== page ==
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Summary

A penetrating account of the dynamics of World War II's Grand Alliance through the messages exchanged by the "Big Three" 

Stalin exchanged more than 600 messages with Allied leaders Churchill and Roosevelt during the Second World War. In this riveting volume - the fruit of a unique British-Russian scholarly collaboration - the messages are published and also analyzed within their historical context. Ranging from intimate personal greetings to weighty salvos about diplomacy and strategy, this book offers fascinating new revelations of the political machinations and human stories behind the Allied triumvirate. 

Edited by two of the world's leading scholars on World War II diplomacy and based on a decade of research in British, American, and newly available Russian archives, this crucial addition to wartime scholarship illuminates an alliance that really worked while exposing its fractious limits and the issues and egos that set the stage for the Cold War that followed.

©2018 David Reynolds and Vladimir Pechatnov (P)2019 Tantor

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Great book...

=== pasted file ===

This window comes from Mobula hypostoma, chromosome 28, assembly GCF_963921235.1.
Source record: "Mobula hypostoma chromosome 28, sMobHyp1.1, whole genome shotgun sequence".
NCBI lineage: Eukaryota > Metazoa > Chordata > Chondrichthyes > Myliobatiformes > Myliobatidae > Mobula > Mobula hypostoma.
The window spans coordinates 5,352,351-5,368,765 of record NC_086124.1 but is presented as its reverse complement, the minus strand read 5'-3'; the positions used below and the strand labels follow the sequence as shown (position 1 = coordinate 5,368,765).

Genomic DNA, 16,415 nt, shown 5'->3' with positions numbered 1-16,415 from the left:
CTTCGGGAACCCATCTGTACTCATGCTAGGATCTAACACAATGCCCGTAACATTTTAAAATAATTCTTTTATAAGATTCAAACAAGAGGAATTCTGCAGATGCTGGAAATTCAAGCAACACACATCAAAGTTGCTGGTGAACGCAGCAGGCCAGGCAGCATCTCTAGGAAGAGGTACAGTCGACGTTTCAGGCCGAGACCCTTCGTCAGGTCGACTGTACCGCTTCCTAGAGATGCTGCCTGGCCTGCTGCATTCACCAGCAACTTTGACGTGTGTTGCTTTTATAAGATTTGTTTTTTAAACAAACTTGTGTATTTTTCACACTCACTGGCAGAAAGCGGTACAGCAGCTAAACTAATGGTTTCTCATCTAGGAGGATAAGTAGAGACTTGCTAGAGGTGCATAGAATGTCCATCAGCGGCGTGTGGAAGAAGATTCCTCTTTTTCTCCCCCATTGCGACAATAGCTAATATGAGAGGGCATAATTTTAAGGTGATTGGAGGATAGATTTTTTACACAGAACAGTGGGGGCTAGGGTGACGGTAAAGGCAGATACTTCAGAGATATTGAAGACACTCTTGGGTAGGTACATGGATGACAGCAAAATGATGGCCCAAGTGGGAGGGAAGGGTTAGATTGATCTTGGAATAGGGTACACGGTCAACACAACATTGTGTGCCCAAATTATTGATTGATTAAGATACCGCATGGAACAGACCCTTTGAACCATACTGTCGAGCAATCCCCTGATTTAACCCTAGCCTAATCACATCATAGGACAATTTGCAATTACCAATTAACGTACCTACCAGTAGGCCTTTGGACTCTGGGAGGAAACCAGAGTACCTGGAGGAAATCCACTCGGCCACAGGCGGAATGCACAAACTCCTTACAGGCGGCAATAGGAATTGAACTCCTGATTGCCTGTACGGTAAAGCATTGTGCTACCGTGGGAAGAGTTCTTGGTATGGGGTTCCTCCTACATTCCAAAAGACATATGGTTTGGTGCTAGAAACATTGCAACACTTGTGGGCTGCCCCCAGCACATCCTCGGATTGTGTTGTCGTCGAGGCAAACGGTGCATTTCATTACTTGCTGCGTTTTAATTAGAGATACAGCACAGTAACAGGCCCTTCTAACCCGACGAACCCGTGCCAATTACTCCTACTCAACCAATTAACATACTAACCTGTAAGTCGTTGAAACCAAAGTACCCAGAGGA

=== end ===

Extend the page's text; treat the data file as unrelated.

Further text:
An amazingly interesting in depth view of these warlords of the 20th century. Being a WW2 nut already, this perspective truly made me see the war in a new light!

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  • Frank Reader
  • 05-02-20

I read it and was happy when it ended.

Writers & researchers are utterly bigoted in favor of Stalin. They may quote select messages, but their commentary far too often smacks of Soviet era hero worship - of itself. They manage to make no mention of Stalin starting WW2 (with Germany), thereby destroying the second front he was soon to complain about and beg others to provide, yet they fail to develop, even consider, that the US was all along fighting a two front war, and one with a Japan that Stalin wanted no part of fighting - until America had it entirely on the defensive. The reader of the book is quite good. Frank Reader

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  • brian
  • 09-04-19

A very interesting story.

A great effort by the editors here, though the narrator, though was good, could've been better. Regardless, an important historical book, for sure.